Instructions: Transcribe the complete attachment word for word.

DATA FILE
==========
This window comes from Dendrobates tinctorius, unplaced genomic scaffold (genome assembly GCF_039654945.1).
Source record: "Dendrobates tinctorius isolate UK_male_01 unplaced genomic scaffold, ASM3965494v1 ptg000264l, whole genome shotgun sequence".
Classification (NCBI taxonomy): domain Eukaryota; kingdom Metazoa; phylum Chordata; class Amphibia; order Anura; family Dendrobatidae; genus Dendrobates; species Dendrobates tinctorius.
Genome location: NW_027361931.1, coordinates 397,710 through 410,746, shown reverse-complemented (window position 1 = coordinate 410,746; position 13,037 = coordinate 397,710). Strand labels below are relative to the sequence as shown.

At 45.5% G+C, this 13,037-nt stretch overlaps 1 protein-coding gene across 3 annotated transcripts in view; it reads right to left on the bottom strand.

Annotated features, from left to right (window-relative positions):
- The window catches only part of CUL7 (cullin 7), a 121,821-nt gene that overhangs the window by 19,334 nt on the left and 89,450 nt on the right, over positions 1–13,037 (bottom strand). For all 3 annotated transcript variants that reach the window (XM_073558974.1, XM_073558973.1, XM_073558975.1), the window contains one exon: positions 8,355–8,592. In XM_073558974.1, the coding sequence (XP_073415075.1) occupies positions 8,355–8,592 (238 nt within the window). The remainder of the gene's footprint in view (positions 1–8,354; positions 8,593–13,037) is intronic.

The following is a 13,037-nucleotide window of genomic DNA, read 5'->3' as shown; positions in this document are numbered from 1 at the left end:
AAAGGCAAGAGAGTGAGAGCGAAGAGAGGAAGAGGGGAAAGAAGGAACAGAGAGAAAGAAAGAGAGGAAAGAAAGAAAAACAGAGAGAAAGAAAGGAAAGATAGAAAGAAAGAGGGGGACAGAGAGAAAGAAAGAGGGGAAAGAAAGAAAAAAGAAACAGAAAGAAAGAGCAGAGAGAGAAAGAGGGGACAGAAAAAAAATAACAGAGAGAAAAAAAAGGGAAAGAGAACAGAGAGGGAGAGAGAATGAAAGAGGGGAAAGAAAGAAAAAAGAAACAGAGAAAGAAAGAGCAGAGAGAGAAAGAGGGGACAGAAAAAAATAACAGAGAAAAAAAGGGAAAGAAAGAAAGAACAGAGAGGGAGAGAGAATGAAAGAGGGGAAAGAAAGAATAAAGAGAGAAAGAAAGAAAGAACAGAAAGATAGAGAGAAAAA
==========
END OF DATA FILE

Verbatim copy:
This window comes from Dendrobates tinctorius, unplaced genomic scaffold (genome assembly GCF_039654945.1).
Source record: "Dendrobates tinctorius isolate UK_male_01 unplaced genomic scaffold, ASM3965494v1 ptg000264l, whole genome shotgun sequence".
Classification (NCBI taxonomy): domain Eukaryota; kingdom Metazoa; phylum Chordata; class Amphibia; order Anura; family Dendrobatidae; genus Dendrobates; species Dendrobates tinctorius.
Genome location: NW_027361931.1, coordinates 397,710 through 410,746, shown reverse-complemented (window position 1 = coordinate 410,746; position 13,037 = coordinate 397,710). Strand labels below are relative to the sequence as shown.

At 45.5% G+C, this 13,037-nt stretch overlaps 1 protein-coding gene across 3 annotated transcripts in view; it reads right to left on the bottom strand.

Annotated features, from left to right (window-relative positions):
- The window catches only part of CUL7 (cullin 7), a 121,821-nt gene that overhangs the window by 19,334 nt on the left and 89,450 nt on the right, over positions 1–13,037 (bottom strand). For all 3 annotated transcript variants that reach the window (XM_073558974.1, XM_073558973.1, XM_073558975.1), the window contains one exon: positions 8,355–8,592. In XM_073558974.1, the coding sequence (XP_073415075.1) occupies positions 8,355–8,592 (238 nt within the window). The remainder of the gene's footprint in view (positions 1–8,354; positions 8,593–13,037) is intronic.

The following is a 13,037-nucleotide window of genomic DNA, read 5'->3' as shown; positions in this document are numbered from 1 at the left end:
AAAGGCAAGAGAGTGAGAGCGAAGAGAGGAAGAGGGGAAAGAAGGAACAGAGAGAAAGAAAGAGAGGAAAGAAAGAAAAACAGAGAGAAAGAAAGGAAAGATAGAAAGAAAGAGGGGGACAGAGAGAAAGAAAGAGGGGAAAGAAAGAAAAAAGAAACAGAAAGAAAGAGCAGAGAGAGAAAGAGGGGACAGAAAAAAAATAACAGAGAGAAAAAAAAGGGAAAGAGAACAGAGAGGGAGAGAGAATGAAAGAGGGGAAAGAAAGAAAAAAGAAACAGAGAAAGAAAGAGCAGAGAGAGAAAGAGGGGACAGAAAAAAATAACAGAGAAAAAAAGGGAAAGAAAGAAAGAACAGAGAGGGAGAGAGAATGAAAGAGGGGAAAGAAAGAATAAAGAGAGAAAGAAAGAAAGAACAGAAAGATAGAGAGAAAAA